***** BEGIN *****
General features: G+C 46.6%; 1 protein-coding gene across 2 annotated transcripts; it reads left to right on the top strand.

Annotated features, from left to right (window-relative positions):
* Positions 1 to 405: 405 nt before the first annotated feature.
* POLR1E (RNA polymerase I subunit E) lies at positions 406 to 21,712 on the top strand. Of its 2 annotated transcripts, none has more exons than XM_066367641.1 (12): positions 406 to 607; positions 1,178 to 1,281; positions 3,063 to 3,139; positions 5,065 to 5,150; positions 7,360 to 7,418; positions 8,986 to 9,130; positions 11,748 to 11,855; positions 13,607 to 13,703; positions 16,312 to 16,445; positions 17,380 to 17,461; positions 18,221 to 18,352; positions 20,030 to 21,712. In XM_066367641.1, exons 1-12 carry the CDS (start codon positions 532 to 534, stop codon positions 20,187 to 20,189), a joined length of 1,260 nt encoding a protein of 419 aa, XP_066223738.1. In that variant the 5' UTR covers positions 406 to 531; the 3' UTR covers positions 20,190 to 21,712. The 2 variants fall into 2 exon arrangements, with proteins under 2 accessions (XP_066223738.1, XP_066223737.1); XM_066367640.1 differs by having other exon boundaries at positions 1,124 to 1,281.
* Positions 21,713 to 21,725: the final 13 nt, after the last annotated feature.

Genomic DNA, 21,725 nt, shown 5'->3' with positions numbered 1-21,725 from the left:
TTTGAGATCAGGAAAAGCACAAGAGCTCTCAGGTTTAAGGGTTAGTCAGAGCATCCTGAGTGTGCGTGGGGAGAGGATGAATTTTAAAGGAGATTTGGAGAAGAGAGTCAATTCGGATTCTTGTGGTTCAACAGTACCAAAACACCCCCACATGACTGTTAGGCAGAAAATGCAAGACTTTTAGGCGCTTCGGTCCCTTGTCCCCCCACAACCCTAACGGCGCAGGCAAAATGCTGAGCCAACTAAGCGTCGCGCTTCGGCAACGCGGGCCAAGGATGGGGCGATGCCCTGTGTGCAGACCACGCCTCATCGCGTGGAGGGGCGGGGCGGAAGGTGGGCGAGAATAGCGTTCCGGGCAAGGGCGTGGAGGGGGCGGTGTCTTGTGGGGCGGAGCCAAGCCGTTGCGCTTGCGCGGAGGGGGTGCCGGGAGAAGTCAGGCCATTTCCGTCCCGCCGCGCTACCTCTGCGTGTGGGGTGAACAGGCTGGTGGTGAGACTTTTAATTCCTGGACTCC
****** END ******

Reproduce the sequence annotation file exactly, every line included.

General features: G+C 46.6%; 1 protein-coding gene across 2 annotated transcripts; it reads left to right on the top strand.

Annotated features, from left to right (window-relative positions):
* Positions 1 to 405: 405 nt before the first annotated feature.
* POLR1E (RNA polymerase I subunit E) lies at positions 406 to 21,712 on the top strand. Of its 2 annotated transcripts, none has more exons than XM_066367641.1 (12): positions 406 to 607; positions 1,178 to 1,281; positions 3,063 to 3,139; positions 5,065 to 5,150; positions 7,360 to 7,418; positions 8,986 to 9,130; positions 11,748 to 11,855; positions 13,607 to 13,703; positions 16,312 to 16,445; positions 17,380 to 17,461; positions 18,221 to 18,352; positions 20,030 to 21,712. In XM_066367641.1, exons 1-12 carry the CDS (start codon positions 532 to 534, stop codon positions 20,187 to 20,189), a joined length of 1,260 nt encoding a protein of 419 aa, XP_066223738.1. In that variant the 5' UTR covers positions 406 to 531; the 3' UTR covers positions 20,190 to 21,712. The 2 variants fall into 2 exon arrangements, with proteins under 2 accessions (XP_066223738.1, XP_066223737.1); XM_066367640.1 differs by having other exon boundaries at positions 1,124 to 1,281.
* Positions 21,713 to 21,725: the final 13 nt, after the last annotated feature.

Genomic DNA, 21,725 nt, shown 5'->3' with positions numbered 1-21,725 from the left:
TTTGAGATCAGGAAAAGCACAAGAGCTCTCAGGTTTAAGGGTTAGTCAGAGCATCCTGAGTGTGCGTGGGGAGAGGATGAATTTTAAAGGAGATTTGGAGAAGAGAGTCAATTCGGATTCTTGTGGTTCAACAGTACCAAAACACCCCCACATGACTGTTAGGCAGAAAATGCAAGACTTTTAGGCGCTTCGGTCCCTTGTCCCCCCACAACCCTAACGGCGCAGGCAAAATGCTGAGCCAACTAAGCGTCGCGCTTCGGCAACGCGGGCCAAGGATGGGGCGATGCCCTGTGTGCAGACCACGCCTCATCGCGTGGAGGGGCGGGGCGGAAGGTGGGCGAGAATAGCGTTCCGGGCAAGGGCGTGGAGGGGGCGGTGTCTTGTGGGGCGGAGCCAAGCCGTTGCGCTTGCGCGGAGGGGGTGCCGGGAGAAGTCAGGCCATTTCCGTCCCGCCGCGCTACCTCTGCGTGTGGGGTGAACAGGCTGGTGGTGAGACTTTTAATTCCTGGACTCC